Stephen Rees's blog

Thoughts about the relationships between transport and the urban area it serves

Should the speed limit be reduced?

with 3 comments

In Britain this is now a Big Question since an influential traffic safety group, the Parliamentary Advisory Council for Transport Safety (Pacts), has released a report saying that the default speed limit in built-up areas should be reduced from 30mph to 20mph.

The reason the question is being raised is that the number of fatalities is not declining in Britain the way it is in other European countries. “The numbers of deaths resulting from drinking and driving, failure to wear a seat-belt, or driving too fast have shown little sign of falling.” And this is in a country that has lots of speed cameras. Acts is also suggesting that the current design of speed camera be replaced by the average speed cameras I have been advocating here.

It is worth comparing our collision data with the UK – we seem to see a similar trend or “flatlining” – things are not getting any better, at around 400 fatalities and 50,000 collisions a year. (source ICBC)

1996 – 2005

In Britain, one major consideration is the widespread opposition to speed cameras. They are seen to be simply methods of extracting more money from motorists. Now I do not expect law enforcement to be popular but most people seem to think that more of it – in general – woud be a Good Thing. In fact Stephen Harper is relying on this knee jerk response in the throne speech. If there is to be an election he wants it to be on Law and Order – not issues like the needless high budget surplus, the lack of spending on important priorities or our shameful environmental record. But of course that is because the package is directed at criminals – who people think get away lightly with serious crimes and make us feel unsafe. Except of course that crime (unlike traffic deaths) has been declining for a long time mainly due to demographics.

The response to those who object to speed cameras is “Why do you think you have a right to speed?” Observation of speed limits in BC is confined to those occasions when you see a marked police vehicle.

The top five most frequently reported contributing factors in
2005 fatal collisions (as a percentage of total fatal collisions)
were, in order of magnitude:
(1) Speeding (36.7%);
(2) Alcohol (27.1%);
(3) Driver inattentive (24.4%);
(4) Driver error/Confusion (14.8%);
(5) Driving on wrong side of road (12.3%).

We seem to have become desensitized to traffic fatalities – despite the growing practice of erecting road side shrines to collision victims. But if 400 people were killed in a plane crash or a train there would be an outcry, public enquiries and action would be taken. Of course, inappropriate responses are one of the big issues: the risk to children around school zones is not from abduction by a stranger – but being run down by a distracted Mom in a huge truck equipped with roo bars.

I do not see us reducing speed limits. The 30kph limit introduced on Columbia St in New Westminster is very unusual – and very poorly observed. I would settle for an effective 50kph limit on arterials – and much more hard landscaping to calm traffic in neighbourhoods. I would also like to see pedestrian refuges which make both the crossing distances shorter and prevent overtaking at crossings. But I would also like to see speed cameras – and maybe our concern about greenhouse gas emissions can be called in for support – since lower speeds also mean lower fuel consumption.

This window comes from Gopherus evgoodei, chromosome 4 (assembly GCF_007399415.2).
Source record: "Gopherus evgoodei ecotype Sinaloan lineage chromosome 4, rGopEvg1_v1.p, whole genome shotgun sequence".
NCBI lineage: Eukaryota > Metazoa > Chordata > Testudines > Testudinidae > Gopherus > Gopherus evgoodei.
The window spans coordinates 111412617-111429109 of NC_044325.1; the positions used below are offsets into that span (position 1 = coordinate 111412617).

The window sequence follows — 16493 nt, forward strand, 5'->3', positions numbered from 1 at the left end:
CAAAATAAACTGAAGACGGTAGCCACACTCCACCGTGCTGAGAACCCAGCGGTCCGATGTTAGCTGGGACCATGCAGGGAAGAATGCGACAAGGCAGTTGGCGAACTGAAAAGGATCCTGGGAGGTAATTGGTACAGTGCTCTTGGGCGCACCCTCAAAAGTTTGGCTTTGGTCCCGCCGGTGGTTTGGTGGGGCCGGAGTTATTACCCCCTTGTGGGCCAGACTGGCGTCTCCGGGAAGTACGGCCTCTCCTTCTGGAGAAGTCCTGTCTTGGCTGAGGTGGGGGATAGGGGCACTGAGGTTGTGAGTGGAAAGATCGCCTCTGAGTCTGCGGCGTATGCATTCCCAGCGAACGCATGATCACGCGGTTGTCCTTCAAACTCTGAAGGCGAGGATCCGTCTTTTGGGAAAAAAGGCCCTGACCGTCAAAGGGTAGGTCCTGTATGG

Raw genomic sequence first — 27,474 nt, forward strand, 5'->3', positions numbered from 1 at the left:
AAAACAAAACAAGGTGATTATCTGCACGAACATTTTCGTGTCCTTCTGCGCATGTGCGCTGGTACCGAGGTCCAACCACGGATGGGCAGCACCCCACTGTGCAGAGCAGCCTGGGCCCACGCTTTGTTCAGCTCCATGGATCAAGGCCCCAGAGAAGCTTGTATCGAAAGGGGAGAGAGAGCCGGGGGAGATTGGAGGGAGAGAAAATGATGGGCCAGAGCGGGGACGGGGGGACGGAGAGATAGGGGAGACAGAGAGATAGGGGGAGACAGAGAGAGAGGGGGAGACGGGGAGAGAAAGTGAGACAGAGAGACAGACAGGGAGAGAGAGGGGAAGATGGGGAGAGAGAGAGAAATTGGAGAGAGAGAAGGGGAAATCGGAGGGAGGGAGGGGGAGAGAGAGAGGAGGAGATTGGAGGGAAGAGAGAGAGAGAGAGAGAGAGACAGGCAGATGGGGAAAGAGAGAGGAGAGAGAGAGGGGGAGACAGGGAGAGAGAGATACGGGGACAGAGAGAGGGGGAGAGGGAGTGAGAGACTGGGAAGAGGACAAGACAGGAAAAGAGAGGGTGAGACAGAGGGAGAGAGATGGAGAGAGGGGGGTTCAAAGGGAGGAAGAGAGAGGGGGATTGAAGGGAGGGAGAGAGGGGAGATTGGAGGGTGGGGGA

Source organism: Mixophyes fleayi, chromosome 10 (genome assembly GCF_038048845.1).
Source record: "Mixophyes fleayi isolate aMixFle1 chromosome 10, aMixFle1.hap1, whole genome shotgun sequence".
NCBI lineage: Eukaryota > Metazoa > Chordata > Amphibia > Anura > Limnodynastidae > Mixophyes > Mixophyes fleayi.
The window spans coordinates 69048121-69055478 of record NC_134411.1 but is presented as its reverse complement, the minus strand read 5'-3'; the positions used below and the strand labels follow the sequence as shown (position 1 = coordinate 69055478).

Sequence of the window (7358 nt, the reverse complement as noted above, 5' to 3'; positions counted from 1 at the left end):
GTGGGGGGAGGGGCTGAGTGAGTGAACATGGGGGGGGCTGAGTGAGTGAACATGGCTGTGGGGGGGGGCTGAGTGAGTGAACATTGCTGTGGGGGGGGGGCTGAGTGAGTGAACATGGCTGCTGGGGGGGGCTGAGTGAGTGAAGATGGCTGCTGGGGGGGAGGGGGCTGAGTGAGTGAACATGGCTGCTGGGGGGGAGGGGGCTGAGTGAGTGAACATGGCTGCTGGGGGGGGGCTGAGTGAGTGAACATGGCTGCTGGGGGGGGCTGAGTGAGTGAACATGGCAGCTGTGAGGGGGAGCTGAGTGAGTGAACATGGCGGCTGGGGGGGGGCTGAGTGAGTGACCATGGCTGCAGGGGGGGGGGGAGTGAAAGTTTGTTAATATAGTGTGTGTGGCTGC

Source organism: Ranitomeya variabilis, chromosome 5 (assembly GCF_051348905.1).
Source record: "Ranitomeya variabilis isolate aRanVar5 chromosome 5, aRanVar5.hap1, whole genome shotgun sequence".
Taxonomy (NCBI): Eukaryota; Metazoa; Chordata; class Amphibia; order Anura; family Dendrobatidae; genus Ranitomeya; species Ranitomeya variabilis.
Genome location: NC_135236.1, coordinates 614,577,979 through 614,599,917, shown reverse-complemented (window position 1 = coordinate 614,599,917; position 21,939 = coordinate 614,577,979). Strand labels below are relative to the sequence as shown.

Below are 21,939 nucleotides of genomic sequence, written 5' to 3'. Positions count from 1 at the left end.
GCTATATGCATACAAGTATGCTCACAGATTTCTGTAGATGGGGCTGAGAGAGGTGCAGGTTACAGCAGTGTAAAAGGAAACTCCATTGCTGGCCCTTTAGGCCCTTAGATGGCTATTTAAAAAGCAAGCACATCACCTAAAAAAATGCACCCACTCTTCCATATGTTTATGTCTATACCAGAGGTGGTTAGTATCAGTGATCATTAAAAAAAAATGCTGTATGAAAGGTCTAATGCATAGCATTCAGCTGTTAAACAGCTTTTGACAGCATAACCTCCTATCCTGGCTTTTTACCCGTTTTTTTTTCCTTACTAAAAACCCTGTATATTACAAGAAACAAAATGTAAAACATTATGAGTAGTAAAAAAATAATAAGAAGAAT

Written by Stephen Rees

October 17, 2007 at 8:00 am

Posted in Road safety

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3 Responses

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  1. It would be great if the speed limit was changed to reflect the actual average speed, including stops at traffic lights and four-way stops.

    On many parts of my bicycle commute I am passed by cars (sometimes quite closely) and I end up catching up to them 4 blocks later at a four-way stop. Unless they or I turn off at some point I am usually within a block of them for very long stretches. And I am averaging at the very most 30kph on these stretches.

    In my opinion the 50kph speed limit in town doesn’t actually get anyone anywhere any faster than a 30 or 35kph limit would. 50 is just much more dangerous for everyone.


    October 17, 2007 at 12:52 pm

  2. The biggest problem we have in Ontario is the lack of enforcement. The police are sending out a message that we might enforce laws sometimes… go ahead and do what you want on the road. That includes pedestrians. It’s okay, cross on a red light. Don’t expect the police to do anything. Drivers not only drive at high speeds but refuse to stop at stop signs. We pay big bucks for policing and get a very little bang.
    I agree with previous comment about bicycles. I would be afraid to ride a bike on the road.

    Andy Grant

    October 17, 2007 at 2:52 pm

  3. Andy

    Riding a bike is actually fairly safe compared to other activities – and the health benefits of the exercise greatly outweigh the risk of injury. The statistics are somewhat skewed by the activities of a few rogue young males – and this is true of driving too – who actually court damage through risky behaviour.

    Stephen Rees

    October 17, 2007 at 3:00 pm

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